There are three key practical steps to take well in advance of paying off your mortgage.
1. Buy the champagne and check the insurance
Your home is likely to be your biggest asset, so it’s crucial to make sure it’s appropriately covered. Research shows that 29% of homeowners don’t have home and contents insurance and 40% of households with insurance are underinsured1.
You need to have a realistic idea of what your home and contents are worth. This is likely to change significantly over your years of homeownership.
If in the face of loss or damage to your home contents, you don’t have the funds available to replace or rebuild, it could mean a financial setback.
Want to know what your property is worth? Request a free NAB property report today.
Want to work out what it could cost to rebuild your home or replace your contents? The Insurance Council of Australia has a calculator you can use. Then you can make sure you have enough insurance to cover the costs.
2. Revise your title
When you have a home loan, the bank holds the Certificate of Title until the loan has been repaid. At that point, you need to remove the lender from your title. When you’re at the tail end of your mortgage, you need to discharge your home loan. If it’s not done properly, it can impact your ability to sell your property quickly and efficiently.
Here’s how it’s done:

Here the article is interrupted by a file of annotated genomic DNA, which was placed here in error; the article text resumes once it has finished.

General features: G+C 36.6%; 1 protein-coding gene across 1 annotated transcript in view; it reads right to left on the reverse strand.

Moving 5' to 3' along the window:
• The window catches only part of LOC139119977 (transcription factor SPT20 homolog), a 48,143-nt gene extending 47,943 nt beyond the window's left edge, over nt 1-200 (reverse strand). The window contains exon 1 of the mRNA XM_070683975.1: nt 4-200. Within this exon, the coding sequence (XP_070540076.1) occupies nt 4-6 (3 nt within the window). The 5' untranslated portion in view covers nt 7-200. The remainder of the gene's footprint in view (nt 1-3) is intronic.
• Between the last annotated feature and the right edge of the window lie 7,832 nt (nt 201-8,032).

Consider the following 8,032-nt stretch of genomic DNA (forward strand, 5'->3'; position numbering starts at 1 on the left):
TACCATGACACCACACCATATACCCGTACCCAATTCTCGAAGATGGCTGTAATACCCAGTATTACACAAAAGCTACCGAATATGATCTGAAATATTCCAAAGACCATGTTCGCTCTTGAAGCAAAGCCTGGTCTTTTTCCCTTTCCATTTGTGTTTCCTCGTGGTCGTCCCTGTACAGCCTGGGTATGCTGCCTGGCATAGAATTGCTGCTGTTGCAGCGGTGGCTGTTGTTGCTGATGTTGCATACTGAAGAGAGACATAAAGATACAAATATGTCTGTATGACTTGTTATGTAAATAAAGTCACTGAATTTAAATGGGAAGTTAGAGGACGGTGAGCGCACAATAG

- Contact your lender – they’ll ask you to complete a mortgage discharge authority form
- Complete the form as shown – it takes at least 10 business days to process your discharge, so think ahead if you need a quick sale or refinance
- Register your discharge and Certificate of Title – at the Land Titles office in your state. Your lender can do this for you or you can do it yourself. If you are managing the process, below is where you’ll find the information you need
- Some titles are also held electronically now so make sure you speak to your mortgage specialist to find out if this is applicable to you.
New South Wales
3. Review your estate plan and will
If you don’t have a will, it should be one of your key priorities. If you die ‘intestate’ – that is, without a will – it creates a huge amount of complexity over your estate. The Court will appoint an administrator and this may not be the person who you would've chosen if a will was made. It’s a much more expensive and time-consuming process.
Working with a financial planner can make the process of putting your will together easier.
It’s also important to review your will and estate plan regularly and to update it if significant life events change your intentions regarding your estate.
These could include real estate purchases, marriage or divorce, the death of one of your beneficiaries or the birth a potential new one. Developing an estate plan can help you protect and arrange the transfer of jointly held assets, trust assets, and superannuation benefits. These types of assets are not dealt with in a will. For example, your superannuation benefits can be distributed at the discretion of the superannuation trustee. You can put in place ‘death benefit nominations’ to ensure super benefits go to the people or organisations you choose.
You’ve done so well with your mortgage – make sure you make it over the final hurdles easily.